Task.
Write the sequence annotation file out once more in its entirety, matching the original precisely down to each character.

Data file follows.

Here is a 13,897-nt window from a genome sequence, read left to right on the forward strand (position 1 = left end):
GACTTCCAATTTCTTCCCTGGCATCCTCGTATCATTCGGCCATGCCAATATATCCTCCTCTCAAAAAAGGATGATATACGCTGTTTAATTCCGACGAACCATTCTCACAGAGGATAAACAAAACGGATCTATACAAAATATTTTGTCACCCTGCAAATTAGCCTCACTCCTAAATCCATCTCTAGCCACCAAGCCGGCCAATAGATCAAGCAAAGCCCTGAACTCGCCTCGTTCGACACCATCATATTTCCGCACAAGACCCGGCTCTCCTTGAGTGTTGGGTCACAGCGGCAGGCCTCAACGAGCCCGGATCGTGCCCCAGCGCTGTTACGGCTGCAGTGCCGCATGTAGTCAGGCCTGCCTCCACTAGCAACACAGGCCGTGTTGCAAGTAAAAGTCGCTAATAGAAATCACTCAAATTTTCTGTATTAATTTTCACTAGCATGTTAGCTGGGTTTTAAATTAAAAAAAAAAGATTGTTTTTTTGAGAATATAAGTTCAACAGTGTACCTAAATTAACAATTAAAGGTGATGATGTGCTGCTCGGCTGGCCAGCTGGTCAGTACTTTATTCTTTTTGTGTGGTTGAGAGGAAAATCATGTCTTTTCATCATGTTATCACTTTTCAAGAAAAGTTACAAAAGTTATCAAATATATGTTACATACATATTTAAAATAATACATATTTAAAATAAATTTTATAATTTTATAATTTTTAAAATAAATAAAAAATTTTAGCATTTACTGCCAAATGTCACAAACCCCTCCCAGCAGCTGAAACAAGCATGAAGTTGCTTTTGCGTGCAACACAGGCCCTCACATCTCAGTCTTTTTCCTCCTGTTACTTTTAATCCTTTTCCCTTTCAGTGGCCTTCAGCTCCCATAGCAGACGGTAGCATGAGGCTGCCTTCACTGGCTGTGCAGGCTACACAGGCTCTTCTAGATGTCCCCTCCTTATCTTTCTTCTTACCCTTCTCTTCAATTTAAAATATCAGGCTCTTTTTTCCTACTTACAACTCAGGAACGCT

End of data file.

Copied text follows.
Here is a 13,897-nt window from a genome sequence, read left to right on the forward strand (position 1 = left end):
GACTTCCAATTTCTTCCCTGGCATCCTCGTATCATTCGGCCATGCCAATATATCCTCCTCTCAAAAAAGGATGATATACGCTGTTTAATTCCGACGAACCATTCTCACAGAGGATAAACAAAACGGATCTATACAAAATATTTTGTCACCCTGCAAATTAGCCTCACTCCTAAATCCATCTCTAGCCACCAAGCCGGCCAATAGATCAAGCAAAGCCCTGAACTCGCCTCGTTCGACACCATCATATTTCCGCACAAGACCCGGCTCTCCTTGAGTGTTGGGTCACAGCGGCAGGCCTCAACGAGCCCGGATCGTGCCCCAGCGCTGTTACGGCTGCAGTGCCGCATGTAGTCAGGCCTGCCTCCACTAGCAACACAGGCCGTGTTGCAAGTAAAAGTCGCTAATAGAAATCACTCAAATTTTCTGTATTAATTTTCACTAGCATGTTAGCTGGGTTTTAAATTAAAAAAAAAAGATTGTTTTTTTGAGAATATAAGTTCAACAGTGTACCTAAATTAACAATTAAAGGTGATGATGTGCTGCTCGGCTGGCCAGCTGGTCAGTACTTTATTCTTTTTGTGTGGTTGAGAGGAAAATCATGTCTTTTCATCATGTTATCACTTTTCAAGAAAAGTTACAAAAGTTATCAAATATATGTTACATACATATTTAAAATAATACATATTTAAAATAAATTTTATAATTTTATAATTTTTAAAATAAATAAAAAATTTTAGCATTTACTGCCAAATGTCACAAACCCCTCCCAGCAGCTGAAACAAGCATGAAGTTGCTTTTGCGTGCAACACAGGCCCTCACATCTCAGTCTTTTTCCTCCTGTTACTTTTAATCCTTTTCCCTTTCAGTGGCCTTCAGCTCCCATAGCAGACGGTAGCATGAGGCTGCCTTCACTGGCTGTGCAGGCTACACAGGCTCTTCTAGATGTCCCCTCCTTATCTTTCTTCTTACCCTTCTCTTCAATTTAAAATATCAGGCTCTTTTTTCCTACTTACAACTCAGGAACGCT